An HSA is defined as a health savings account, which infers it’s best used for health expenses. But what if it’s retirement savings value matches traditional retirement savings vehicles? Would you re-think the value and benefits of an HSA?
HSA as a Supplemental Retirement Benefit
HSAs might have become a retirement vehicle by accident, but they provide a clear and actionable way to save tax-free dollars in addition to a 401k or IRA contributions. All of these retirement savings vehicles have clear advantages (and limitations), but can be used separately (or in conjunction with one another) to maximize advantageous tax and investment incentives to save money for retirement.
HSA Retirement Tax Value
The tax value is a wonderful HSA perk.
- First and foremost, after the age of 65, you can use HSA funds for anything you want, not just qualified out-of-pocket medical expenses, just like a 401k or IRA.
- Unlike a 401k or IRA, an HSA is the only retirement tool that allows you save pre-tax money and use pre-tax dollars to pay to for qualified out-of-pocket medical expenses. With healthcare retirement costs now projected to exceed $275,000 per couple, wouldn’t you prefer to pay for those costs completely tax-free?
Unlike a 401k or IRA, an HSA has no mandatory distributions, so you can let your HSA grow for years and years to come, well into retirement. Invest and Rest!
What to Consider: Short vs. Long-term HSA Savings
The flexibility of an HSA creates many paths. You can use it for tax-free contributions to pay for recent qualified out-of-pocket medical expenses. Or, you could opt to pay for those expenses with your normal savings account, taxable income or otherwise, and save your HSA money.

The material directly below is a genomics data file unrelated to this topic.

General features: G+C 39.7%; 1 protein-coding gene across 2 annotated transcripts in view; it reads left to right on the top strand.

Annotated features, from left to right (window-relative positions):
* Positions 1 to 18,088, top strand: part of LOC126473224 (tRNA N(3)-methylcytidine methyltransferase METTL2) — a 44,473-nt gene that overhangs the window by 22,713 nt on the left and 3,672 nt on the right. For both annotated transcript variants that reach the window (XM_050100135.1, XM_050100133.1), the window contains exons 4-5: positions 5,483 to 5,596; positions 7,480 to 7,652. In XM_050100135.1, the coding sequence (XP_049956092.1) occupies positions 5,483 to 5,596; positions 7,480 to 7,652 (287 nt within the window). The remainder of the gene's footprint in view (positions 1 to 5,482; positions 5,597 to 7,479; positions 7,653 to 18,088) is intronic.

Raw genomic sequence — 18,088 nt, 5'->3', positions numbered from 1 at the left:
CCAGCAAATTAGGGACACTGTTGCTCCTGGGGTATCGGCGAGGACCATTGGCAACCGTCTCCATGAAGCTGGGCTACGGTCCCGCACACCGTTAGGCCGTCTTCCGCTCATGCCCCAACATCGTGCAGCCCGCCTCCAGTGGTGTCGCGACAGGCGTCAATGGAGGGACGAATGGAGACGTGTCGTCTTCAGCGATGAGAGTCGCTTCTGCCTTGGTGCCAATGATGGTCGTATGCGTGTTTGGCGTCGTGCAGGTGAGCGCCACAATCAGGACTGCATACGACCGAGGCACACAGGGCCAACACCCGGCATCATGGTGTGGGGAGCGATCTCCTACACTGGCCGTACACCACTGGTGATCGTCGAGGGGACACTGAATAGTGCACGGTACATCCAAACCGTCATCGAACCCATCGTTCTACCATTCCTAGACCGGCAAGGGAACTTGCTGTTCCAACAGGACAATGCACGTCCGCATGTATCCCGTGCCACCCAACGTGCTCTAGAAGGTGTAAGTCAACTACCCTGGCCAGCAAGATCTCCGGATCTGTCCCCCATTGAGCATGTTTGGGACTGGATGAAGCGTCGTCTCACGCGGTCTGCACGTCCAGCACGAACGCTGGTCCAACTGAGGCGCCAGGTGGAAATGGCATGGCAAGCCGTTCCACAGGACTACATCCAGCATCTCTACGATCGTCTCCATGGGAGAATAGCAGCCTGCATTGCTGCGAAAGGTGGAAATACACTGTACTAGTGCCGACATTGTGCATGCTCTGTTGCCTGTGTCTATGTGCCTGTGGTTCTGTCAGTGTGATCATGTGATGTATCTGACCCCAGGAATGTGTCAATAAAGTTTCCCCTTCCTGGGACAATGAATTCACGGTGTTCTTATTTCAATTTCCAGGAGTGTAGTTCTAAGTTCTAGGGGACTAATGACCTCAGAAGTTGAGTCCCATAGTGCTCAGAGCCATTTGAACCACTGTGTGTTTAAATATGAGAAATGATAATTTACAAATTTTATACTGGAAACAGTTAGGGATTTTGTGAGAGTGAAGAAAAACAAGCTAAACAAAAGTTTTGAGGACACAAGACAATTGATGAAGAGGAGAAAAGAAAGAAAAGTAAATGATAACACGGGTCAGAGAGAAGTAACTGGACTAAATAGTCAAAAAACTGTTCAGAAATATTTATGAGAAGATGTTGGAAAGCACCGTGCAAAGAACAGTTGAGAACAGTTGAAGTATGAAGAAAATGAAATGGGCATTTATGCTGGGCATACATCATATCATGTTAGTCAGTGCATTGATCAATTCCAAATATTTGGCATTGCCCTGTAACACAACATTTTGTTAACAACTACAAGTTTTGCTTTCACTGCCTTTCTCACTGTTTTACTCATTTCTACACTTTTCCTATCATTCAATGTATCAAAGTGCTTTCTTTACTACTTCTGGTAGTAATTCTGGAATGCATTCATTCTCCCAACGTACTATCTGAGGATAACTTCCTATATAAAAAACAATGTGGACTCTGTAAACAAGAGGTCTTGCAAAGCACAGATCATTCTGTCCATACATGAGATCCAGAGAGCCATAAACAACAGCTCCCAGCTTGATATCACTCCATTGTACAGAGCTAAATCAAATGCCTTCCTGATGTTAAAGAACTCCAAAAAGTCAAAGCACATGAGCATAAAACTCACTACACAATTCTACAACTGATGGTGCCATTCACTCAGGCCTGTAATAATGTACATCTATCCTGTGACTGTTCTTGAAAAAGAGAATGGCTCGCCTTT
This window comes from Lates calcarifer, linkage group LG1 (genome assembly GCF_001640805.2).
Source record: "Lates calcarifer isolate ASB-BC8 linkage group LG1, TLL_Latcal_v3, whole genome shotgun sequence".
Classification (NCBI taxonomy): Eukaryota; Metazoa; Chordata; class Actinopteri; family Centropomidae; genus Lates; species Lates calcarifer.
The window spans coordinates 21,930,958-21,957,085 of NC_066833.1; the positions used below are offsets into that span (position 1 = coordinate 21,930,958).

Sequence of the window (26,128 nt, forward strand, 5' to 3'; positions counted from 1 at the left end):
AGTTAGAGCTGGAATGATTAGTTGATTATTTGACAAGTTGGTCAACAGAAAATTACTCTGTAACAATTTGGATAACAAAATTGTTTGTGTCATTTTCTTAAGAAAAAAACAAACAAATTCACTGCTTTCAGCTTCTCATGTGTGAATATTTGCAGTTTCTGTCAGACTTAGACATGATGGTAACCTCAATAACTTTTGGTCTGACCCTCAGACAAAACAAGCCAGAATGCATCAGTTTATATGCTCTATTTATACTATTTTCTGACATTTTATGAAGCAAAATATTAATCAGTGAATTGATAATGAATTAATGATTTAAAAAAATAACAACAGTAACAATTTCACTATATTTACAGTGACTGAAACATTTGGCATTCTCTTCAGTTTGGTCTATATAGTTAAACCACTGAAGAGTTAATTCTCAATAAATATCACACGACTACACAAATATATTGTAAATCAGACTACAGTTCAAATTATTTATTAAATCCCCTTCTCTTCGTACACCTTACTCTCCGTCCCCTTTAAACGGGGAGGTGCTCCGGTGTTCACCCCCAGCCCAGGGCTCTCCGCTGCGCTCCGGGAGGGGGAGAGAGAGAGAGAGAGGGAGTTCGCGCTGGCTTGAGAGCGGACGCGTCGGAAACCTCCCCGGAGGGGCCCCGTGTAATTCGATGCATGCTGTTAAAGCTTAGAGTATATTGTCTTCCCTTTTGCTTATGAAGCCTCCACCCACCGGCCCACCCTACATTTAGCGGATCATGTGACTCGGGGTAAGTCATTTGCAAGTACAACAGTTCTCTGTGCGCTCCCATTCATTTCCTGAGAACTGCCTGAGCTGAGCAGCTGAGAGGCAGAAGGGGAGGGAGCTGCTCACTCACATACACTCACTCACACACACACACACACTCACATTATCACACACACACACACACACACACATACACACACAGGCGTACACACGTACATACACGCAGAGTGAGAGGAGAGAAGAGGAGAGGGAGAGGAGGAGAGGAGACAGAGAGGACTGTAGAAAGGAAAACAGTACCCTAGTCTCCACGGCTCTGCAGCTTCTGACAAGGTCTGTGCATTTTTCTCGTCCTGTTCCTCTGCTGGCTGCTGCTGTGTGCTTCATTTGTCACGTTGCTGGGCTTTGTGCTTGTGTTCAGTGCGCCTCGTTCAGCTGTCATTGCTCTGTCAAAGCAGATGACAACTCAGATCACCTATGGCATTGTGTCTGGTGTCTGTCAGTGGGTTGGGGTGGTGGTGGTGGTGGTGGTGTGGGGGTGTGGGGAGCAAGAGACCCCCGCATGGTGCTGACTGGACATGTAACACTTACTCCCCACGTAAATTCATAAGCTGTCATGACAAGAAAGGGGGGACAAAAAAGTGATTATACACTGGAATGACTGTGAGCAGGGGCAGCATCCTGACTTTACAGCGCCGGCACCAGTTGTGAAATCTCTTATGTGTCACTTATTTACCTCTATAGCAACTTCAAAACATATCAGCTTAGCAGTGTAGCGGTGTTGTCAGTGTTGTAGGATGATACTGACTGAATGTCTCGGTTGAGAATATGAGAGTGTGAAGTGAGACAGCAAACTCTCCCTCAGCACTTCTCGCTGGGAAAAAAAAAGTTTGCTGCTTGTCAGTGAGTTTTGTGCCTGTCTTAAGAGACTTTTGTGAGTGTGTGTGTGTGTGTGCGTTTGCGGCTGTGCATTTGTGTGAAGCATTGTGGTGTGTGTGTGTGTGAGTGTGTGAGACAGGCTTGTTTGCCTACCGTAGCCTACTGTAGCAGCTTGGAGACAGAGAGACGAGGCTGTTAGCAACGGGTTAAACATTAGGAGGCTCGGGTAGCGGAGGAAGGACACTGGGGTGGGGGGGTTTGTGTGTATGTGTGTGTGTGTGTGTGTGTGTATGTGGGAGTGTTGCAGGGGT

Understanding HSA eligibility and contributions details allow you to make the best financial decisions for your health, savings, and even retirement. Dissecting the value of your HSA takes time. Don’t skip on the details so you can get the most of the available HSA benefits.
Disclaimer: the content presented in this article are for informational purposes only, and is not, and must not be considered tax, investment, legal, accounting or financial planning advice, nor a recommendation as to a specific course of action. Investors should consult all available information, including fund prospectuses, and consult with appropriate tax, investment, accounting, legal, and accounting professionals, as appropriate, before making any investment or utilizing any financial planning strategy.